In short, some embodiments of the computing environment 10 generate user profiles that are relatively privacy-friendly to users and consume relatively little effort on the part of users or others to create the profiles. These advantages are expected to yield a relatively comprehensive set of relatively high-resolution user profiles that may be used by advertisers and others seeking to provide information and services customized to the unique attributes of each user, facilitating the presentation of high-value and high-relevance advertisements and services to users while respecting the users' interest in privacy. That said, not all embodiments provide these benefits, and some embodiments may forgo some or all of these embodiments in the interest of various engineering trade-offs relating to time, cost, and features.

FIG. 2 illustrates an embodiment of a process 30 that may be performed by the above-describes user profiler 12. The steps of the process 30 (and other processes described herein) may be performed in a different order than the order in which the steps are described. In some embodiments, the process 30 includes obtaining a location history of a user, as illustrated by block 32. This step may be performed by the above-described location-history acquisition module 24. As noted above, location histories may be obtained from a plurality of different providers of location histories, and the location histories may be reformatted into a common format for subsequent processing.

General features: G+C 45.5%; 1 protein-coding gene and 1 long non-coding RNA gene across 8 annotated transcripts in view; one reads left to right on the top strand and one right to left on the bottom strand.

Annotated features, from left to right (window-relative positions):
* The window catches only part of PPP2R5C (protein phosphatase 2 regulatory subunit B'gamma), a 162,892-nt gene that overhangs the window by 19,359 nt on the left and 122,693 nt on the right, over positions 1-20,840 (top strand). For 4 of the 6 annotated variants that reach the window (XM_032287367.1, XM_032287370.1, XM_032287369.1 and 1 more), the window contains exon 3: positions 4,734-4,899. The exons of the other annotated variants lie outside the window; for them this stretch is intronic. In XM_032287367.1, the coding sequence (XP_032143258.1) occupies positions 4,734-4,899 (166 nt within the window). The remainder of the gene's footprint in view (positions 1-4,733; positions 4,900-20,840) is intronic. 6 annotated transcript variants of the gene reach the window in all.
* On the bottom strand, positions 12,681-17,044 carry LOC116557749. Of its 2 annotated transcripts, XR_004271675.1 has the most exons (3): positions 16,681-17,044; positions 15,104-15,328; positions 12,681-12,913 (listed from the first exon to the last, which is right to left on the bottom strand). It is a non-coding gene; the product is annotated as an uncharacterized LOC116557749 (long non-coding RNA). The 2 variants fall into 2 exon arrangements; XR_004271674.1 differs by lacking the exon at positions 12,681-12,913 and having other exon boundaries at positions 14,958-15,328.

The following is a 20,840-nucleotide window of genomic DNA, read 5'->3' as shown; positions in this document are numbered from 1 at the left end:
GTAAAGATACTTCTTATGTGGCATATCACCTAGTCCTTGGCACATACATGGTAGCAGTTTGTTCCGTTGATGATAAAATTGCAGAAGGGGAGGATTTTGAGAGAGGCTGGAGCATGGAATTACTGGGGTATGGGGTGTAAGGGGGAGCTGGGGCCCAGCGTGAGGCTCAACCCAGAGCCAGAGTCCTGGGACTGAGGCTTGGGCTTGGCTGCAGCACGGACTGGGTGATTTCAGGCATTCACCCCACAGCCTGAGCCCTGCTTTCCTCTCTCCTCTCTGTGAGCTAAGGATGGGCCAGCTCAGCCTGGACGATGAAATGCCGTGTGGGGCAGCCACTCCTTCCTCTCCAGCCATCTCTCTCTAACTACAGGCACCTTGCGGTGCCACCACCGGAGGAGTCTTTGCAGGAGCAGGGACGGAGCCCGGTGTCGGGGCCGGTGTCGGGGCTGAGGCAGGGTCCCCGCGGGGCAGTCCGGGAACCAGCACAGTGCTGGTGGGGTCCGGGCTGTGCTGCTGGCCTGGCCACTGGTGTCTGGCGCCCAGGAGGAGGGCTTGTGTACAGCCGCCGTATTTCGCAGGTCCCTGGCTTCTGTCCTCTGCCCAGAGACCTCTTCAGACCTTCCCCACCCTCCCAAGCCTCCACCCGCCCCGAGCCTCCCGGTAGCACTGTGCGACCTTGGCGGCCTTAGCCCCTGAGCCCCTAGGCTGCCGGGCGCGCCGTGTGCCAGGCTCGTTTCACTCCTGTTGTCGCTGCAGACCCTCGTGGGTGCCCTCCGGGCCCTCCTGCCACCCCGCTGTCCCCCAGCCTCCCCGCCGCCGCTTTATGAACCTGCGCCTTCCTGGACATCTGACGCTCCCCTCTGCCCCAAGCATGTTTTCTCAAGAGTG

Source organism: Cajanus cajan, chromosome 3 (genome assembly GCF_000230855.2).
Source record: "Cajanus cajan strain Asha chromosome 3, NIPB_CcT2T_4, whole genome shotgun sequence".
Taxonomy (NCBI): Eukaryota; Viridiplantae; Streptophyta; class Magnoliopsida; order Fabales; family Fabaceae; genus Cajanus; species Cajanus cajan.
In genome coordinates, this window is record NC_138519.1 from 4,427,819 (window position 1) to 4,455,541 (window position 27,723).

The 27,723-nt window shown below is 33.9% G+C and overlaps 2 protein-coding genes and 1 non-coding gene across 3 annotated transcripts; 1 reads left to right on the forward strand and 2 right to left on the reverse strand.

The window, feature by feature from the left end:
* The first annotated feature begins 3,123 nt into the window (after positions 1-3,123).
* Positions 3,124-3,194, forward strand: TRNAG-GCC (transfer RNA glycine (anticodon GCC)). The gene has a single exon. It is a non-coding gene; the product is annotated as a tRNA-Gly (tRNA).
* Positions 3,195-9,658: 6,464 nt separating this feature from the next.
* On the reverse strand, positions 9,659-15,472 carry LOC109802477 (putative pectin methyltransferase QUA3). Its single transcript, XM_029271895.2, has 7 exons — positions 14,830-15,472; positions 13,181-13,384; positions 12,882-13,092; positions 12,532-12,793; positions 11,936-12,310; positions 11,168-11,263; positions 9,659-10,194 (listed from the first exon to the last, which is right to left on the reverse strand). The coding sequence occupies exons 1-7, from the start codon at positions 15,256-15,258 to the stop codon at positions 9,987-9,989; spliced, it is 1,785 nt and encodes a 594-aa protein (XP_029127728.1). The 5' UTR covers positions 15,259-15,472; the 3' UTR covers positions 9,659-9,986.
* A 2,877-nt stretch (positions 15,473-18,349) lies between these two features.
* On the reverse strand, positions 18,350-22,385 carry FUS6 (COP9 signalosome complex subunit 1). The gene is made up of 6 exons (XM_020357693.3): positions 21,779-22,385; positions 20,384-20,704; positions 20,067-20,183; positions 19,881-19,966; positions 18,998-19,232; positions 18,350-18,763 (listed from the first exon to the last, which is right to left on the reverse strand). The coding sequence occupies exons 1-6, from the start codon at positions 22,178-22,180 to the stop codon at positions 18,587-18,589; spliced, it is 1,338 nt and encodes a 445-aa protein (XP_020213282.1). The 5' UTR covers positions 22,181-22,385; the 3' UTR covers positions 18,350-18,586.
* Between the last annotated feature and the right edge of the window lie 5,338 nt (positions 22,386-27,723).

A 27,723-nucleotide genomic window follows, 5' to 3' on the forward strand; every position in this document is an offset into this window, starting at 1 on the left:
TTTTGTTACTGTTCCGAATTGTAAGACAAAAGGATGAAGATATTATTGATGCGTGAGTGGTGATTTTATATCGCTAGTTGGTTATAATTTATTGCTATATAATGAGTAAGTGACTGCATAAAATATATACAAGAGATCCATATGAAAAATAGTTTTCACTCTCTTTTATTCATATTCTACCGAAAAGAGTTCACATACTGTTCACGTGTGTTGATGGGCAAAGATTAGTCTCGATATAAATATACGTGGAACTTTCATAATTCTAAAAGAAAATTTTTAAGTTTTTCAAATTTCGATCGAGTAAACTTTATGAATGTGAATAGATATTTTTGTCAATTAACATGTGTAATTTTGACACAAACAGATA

The process 30 of this embodiment further includes obtaining a location-attribute score of a location identified in, or inferred from, the location history, as indicated by block 34. This step may be performed by the above-described location-attribute acquisition module 26. The location-attribute score may be one of a plurality of scores corresponding to a time-tile record described above.

In some embodiments, locations identified in the location history may be relatively sparse, and intermediate locations between those explicitly identified may be inferred. For example, the user profiler 12 may determine that two locations are more than a threshold amount of time apart and a threshold distance apart, indicating that the user likely traveled between the location during the intermediate time. In response, the user profiler 12 may query the geographic information system 18 for locations associated with travel, such as locations corresponding to an interstate highway, between the two locations, and the locations along the interstate highway (or associated with some other mode of travel) may be added to the location history at the intermediate times as inferred locations. Inferring intermediate locations is expected to yield a more comprehensive characterization of the user's profile.